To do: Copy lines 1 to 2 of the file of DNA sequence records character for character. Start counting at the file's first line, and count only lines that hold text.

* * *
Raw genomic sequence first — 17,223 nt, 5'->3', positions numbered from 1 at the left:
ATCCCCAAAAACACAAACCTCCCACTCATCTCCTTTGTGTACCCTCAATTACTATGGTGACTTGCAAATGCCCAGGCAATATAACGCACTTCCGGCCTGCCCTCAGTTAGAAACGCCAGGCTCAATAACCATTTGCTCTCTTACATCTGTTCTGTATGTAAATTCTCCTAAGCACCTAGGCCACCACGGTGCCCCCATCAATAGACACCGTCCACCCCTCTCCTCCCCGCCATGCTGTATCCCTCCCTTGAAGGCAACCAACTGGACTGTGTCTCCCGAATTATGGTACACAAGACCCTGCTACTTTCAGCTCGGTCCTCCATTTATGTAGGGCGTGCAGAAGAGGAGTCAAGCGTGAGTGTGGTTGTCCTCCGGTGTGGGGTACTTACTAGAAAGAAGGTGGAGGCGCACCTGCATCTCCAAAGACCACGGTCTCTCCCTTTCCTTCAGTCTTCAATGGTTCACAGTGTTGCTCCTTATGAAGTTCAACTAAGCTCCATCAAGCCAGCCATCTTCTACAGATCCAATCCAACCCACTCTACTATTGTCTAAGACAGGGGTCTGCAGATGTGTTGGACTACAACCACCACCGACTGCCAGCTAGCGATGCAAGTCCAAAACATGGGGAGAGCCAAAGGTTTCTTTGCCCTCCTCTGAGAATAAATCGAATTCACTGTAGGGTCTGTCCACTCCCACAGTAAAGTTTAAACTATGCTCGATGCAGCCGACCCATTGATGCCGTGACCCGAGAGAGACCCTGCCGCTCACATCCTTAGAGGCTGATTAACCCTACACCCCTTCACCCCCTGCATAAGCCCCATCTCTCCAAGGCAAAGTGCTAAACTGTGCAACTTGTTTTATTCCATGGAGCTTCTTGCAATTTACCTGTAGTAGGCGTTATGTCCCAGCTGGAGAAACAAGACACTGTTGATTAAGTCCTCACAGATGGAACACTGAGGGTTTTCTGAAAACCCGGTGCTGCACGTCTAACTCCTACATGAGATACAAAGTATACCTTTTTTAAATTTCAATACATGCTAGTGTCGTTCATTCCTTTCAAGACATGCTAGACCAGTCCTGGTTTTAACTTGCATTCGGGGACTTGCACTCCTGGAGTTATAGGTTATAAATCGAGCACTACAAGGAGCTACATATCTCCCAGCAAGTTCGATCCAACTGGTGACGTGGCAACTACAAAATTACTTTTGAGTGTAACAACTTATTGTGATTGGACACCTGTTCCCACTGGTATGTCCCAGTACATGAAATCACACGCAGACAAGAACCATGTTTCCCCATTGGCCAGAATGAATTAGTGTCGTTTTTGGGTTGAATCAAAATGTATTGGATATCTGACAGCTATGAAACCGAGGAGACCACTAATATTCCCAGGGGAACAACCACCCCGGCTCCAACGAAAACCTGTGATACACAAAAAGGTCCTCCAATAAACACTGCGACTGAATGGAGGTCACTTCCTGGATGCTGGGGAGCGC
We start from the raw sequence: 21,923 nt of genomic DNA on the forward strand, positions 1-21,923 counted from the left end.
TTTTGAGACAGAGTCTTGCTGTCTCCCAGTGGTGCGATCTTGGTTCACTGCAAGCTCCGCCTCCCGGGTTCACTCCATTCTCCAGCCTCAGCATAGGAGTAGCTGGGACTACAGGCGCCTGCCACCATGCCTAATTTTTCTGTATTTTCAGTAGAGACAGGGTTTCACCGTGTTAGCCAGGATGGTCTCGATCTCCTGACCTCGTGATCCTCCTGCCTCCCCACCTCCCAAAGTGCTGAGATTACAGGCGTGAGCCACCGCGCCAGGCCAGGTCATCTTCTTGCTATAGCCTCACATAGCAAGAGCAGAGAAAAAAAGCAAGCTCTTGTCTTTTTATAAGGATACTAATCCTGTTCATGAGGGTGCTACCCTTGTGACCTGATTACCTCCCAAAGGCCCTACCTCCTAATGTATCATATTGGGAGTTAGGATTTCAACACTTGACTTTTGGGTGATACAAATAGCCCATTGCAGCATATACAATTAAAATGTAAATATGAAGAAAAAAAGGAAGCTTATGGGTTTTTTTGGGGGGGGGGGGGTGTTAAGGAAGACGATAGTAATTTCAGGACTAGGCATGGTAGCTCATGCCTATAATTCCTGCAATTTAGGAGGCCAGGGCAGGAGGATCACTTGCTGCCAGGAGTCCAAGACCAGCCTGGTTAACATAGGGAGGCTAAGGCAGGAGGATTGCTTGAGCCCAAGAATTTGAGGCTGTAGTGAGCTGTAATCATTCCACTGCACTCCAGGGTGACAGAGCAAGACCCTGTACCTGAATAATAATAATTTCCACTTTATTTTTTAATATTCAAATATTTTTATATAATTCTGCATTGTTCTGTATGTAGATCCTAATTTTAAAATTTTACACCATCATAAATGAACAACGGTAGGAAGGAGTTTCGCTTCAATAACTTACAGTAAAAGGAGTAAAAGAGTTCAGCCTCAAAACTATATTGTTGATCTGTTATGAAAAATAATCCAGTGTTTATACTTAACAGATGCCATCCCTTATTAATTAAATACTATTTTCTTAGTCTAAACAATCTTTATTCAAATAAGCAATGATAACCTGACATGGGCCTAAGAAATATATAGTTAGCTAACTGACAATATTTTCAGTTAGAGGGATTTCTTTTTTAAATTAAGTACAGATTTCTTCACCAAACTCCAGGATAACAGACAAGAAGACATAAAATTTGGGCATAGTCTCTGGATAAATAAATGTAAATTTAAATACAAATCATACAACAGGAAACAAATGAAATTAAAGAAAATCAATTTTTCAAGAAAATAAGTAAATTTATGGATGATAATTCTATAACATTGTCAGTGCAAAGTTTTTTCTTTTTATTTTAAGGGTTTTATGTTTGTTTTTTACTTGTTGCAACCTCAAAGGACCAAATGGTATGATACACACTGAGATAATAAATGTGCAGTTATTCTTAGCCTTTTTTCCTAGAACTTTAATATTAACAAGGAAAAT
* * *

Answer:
Raw genomic sequence first — 17,223 nt, 5'->3', positions numbered from 1 at the left:
ATCCCCAAAAACACAAACCTCCCACTCATCTCCTTTGTGTACCCTCAATTACTATGGTGACTTGCAAATGCCCAGGCAATATAACGCACTTCCGGCCTGCCCTCAGTTAGAAACGCCAGGCTCAATAACCATTTGCTCTCTTACATCTGTTCTGTATGTAAATTCTCCTAAGCACCTAGGCCACCACGGTGCCCCCATCAATAGACACCGTCCACCCCTCTCCTCCCCGCCATGCTGTATCCCTCCCTTGAAGGCAACCAACTGGACTGTGTCTCCCGAATTATGGTACACAAGACCCTGCTACTTTCAGCTCGGTCCTCCATTTATGTAGGGCGTGCAGAAGAGGAGTCAAGCGTGAGTGTGGTTGTCCTCCGGTGTGGGGTACTTACTAGAAAGAAGGTGGAGGCGCACCTGCATCTCCAAAGACCACGGTCTCTCCCTTTCCTTCAGTCTTCAATGGTTCACAGTGTTGCTCCTTATGAAGTTCAACTAAGCTCCATCAAGCCAGCCATCTTCTACAGATCCAATCCAACCCACTCTACTATTGTCTAAGACAGGGGTCTGCAGATGTGTTGGACTACAACCACCACCGACTGCCAGCTAGCGATGCAAGTCCAAAACATGGGGAGAGCCAAAGGTTTCTTTGCCCTCCTCTGAGAATAAATCGAATTCACTGTAGGGTCTGTCCACTCCCACAGTAAAGTTTAAACTATGCTCGATGCAGCCGACCCATTGATGCCGTGACCCGAGAGAGACCCTGCCGCTCACATCCTTAGAGGCTGATTAACCCTACACCCCTTCACCCCCTGCATAAGCCCCATCTCTCCAAGGCAAAGTGCTAAACTGTGCAACTTGTTTTATTCCATGGAGCTTCTTGCAATTTACCTGTAGTAGGCGTTATGTCCCAGCTGGAGAAACAAGACACTGTTGATTAAGTCCTCACAGATGGAACACTGAGGGTTTTCTGAAAACCCGGTGCTGCACGTCTAACTCCTACATGAGATACAAAGTATACCTTTTTTAAATTTCAATACATGCTAGTGTCGTTCATTCCTTTCAAGACATGCTAGACCAGTCCTGGTTTTAACTTGCATTCGGGGACTTGCACTCCTGGAGTTATAGGTTATAAATCGAGCACTACAAGGAGCTACATATCTCCCAGCAAGTTCGATCCAACTGGTGACGTGGCAACTACAAAATTACTTTTGAGTGTAACAACTTATTGTGATTGGACACCTGTTCCCACTGGTATGTCCCAGTACATGAAATCACACGCAGACAAGAACCATGTTTCCCCATTGGCCAGAATGAATTAGTGTCGTTTTTGGGTTGAATCAAAATGTATTGGATATCTGACAGCTATGAAACCGAGGAGACCACTAATATTCCCAGGGGAACAACCACCCCGGCTCCAACGAAAACCTGTGATACACAAAAAGGTCCTCCAATAAACACTGCGACTGAATGGAGGTCACTTCCTGGATGCTGGGGAGCGC